Together with the State of Michigan, the United States Department of Justice’s Antitrust Division has filed a civil suit against four Michigan hospital systems for allegedly agreeing to limit marketing in each other’s territories. Three of the hospital systems—Hillsdale Community Health Center, Community Health Center of Branch County, and ProMedica Health System—have agreed to settle the charges.
AlarMax Distributors Inc. may pursue price discrimination claims under the Robinson-Patman Act (RPA) against Honeywell International Inc., a federal judge in Pennsylvania ruled last week. Fire and security product distributor AlarMax alleges that Honeywell violated a decade-old settlement and supply agreement by engaging in unlawful pricing activity.
The head of the Department of Justice’s criminal antitrust unit called Monday for greater international cooperation in limiting the cost for companies to cooperate with investigators. Deputy Assistant Attorney General Brent Snyder’s remarks come on the heels of Canadian Competition Commissioner John Pecman’s speech urging development of a “longer term strategic plan” for international antitrust cooperation.
In a long line of European regulators taking aggressive stances against American tech companies, Margrethe Vestager, the European Union’s (EU) antitrust chief, is determined to pursue antitrust claims against Google. In addition to bringing formal charges against Google for allegedly abusing its dominance in web searches, Vestager has opened a formal investigation into Google’s practice of “pre-installing its apps and services onto Android smartphones,” presumably based on the theory that doing so gives Google’s software preferential treatment compared to its competitors.
In today’s technology-heavy world, technical interoperability standards are quite common. Because those standards are often patented, patent owners may have the ability to extract a monopoly price and some argue those owners can “reduce the number of competitors practicing the standard.”
Allegations of conspiracy to restrain trade and exclusive dealing may read like textbook antitrust claims, but if the allegations are made by a plaintiff who is not an “efficient enforcer” of the antitrust laws, the complaint is vulnerable to a motion to dismiss.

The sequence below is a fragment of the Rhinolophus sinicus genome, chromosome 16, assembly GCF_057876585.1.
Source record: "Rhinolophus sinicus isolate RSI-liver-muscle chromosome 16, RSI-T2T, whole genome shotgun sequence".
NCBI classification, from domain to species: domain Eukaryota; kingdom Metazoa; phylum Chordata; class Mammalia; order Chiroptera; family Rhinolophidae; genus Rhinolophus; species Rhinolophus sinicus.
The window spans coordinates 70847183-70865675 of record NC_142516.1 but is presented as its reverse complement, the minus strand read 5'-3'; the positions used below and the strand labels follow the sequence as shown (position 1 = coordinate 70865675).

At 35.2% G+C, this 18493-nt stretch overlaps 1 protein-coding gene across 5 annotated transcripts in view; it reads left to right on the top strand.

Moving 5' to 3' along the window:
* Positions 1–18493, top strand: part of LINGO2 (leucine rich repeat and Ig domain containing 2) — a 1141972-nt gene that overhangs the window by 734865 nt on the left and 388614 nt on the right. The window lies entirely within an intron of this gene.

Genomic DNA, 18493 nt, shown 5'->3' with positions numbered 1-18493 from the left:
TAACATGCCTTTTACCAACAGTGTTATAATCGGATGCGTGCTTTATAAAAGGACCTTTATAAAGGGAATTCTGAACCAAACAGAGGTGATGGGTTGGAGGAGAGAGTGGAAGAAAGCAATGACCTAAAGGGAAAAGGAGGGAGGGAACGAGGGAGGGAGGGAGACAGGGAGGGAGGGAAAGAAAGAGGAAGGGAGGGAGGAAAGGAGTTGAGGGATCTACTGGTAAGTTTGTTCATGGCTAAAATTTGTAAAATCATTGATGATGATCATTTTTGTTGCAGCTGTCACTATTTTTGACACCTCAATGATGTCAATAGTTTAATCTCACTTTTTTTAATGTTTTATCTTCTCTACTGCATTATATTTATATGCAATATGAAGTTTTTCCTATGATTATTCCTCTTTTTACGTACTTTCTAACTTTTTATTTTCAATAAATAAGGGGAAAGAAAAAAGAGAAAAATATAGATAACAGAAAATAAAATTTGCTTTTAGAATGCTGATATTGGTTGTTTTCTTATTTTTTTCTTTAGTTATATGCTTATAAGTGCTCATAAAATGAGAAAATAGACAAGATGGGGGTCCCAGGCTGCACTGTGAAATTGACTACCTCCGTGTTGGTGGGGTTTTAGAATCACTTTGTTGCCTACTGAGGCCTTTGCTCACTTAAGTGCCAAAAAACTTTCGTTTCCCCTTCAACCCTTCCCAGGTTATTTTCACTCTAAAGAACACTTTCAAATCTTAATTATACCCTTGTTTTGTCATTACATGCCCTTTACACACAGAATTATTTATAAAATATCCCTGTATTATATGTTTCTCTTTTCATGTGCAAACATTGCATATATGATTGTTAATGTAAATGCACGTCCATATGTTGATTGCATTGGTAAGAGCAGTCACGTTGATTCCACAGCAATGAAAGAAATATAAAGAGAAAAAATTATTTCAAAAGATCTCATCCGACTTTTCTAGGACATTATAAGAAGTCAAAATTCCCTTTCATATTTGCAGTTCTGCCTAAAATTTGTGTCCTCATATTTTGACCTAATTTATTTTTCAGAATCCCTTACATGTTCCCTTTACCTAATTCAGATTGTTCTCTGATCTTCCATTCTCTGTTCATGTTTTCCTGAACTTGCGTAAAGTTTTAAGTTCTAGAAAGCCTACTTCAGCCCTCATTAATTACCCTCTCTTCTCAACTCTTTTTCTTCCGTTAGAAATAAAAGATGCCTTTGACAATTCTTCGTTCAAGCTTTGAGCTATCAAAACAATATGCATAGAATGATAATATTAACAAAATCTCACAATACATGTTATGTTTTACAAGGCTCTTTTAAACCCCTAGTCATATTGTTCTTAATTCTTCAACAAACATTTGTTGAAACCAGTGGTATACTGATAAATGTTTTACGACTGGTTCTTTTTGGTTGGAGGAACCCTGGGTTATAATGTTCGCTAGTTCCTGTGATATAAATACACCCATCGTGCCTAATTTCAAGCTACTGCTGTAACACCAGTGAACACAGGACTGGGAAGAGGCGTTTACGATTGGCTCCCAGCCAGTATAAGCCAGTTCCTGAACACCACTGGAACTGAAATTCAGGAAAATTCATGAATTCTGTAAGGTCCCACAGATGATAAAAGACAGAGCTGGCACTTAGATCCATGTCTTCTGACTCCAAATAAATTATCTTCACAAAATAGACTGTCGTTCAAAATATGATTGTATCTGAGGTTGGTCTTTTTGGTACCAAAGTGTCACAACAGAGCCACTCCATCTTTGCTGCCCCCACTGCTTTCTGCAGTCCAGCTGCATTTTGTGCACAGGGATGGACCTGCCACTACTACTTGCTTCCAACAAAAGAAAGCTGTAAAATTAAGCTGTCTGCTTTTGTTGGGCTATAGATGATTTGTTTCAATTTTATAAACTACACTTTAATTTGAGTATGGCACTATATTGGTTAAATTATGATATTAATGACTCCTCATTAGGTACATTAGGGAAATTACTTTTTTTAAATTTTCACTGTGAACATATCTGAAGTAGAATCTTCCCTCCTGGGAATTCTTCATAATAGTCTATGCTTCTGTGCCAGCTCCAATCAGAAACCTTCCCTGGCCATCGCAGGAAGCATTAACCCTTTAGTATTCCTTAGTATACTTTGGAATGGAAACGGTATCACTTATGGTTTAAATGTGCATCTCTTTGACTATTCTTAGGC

On March 17, 2015, a Ninth Circuit panel consisting of Chief Judge Sidley R. Thomas, Circuit Judge Jay S. Bybee and Senior U.S. District Judge Gordon J. Quist, of the Western District of Michigan heard oral argument in O’Bannon v. NCAA.
On Tuesday, March 10, 2015, an employee of the Japan-based Nippon Yusen Kabushiki Kaisha (NYK) pleaded guilty to a violation of the Sherman Act for conspiring to fix prices and rig bids for international ocean shipping from approximately 2004 through 2012. Susumu Tanaka, formerly a manager, deputy general manager and general manager in NYK’s car carrier division, received a 15-month prison sentence and will pay a $20,000 criminal fine.
Court Rules Against American Express Based on Both Direct and Indirect Evidence of Harm to Competition
On February 19, 2015, the District Court for the Eastern District of New York issued its ruling on liability in United States v. American Express. Following a seven-week trial, the Court found that American Express violated Section 1 of the Sherman Act by imposing certain restrictions on merchants that prevent the merchants from offering their customers incentives to use competing credit cards with lower retail charges.
As reported previously, the first post-Actavis jury verdict in a “reverse payment” antitrust case handed a win to the defendants. Now, plaintiffs in In re: Nexium (Esomeprazole) Antitrust Litigation have moved for a new trial, arguing that the Massachusetts federal district court committed error in formulating the jury charge and in excluding some of plaintiffs’ evidence.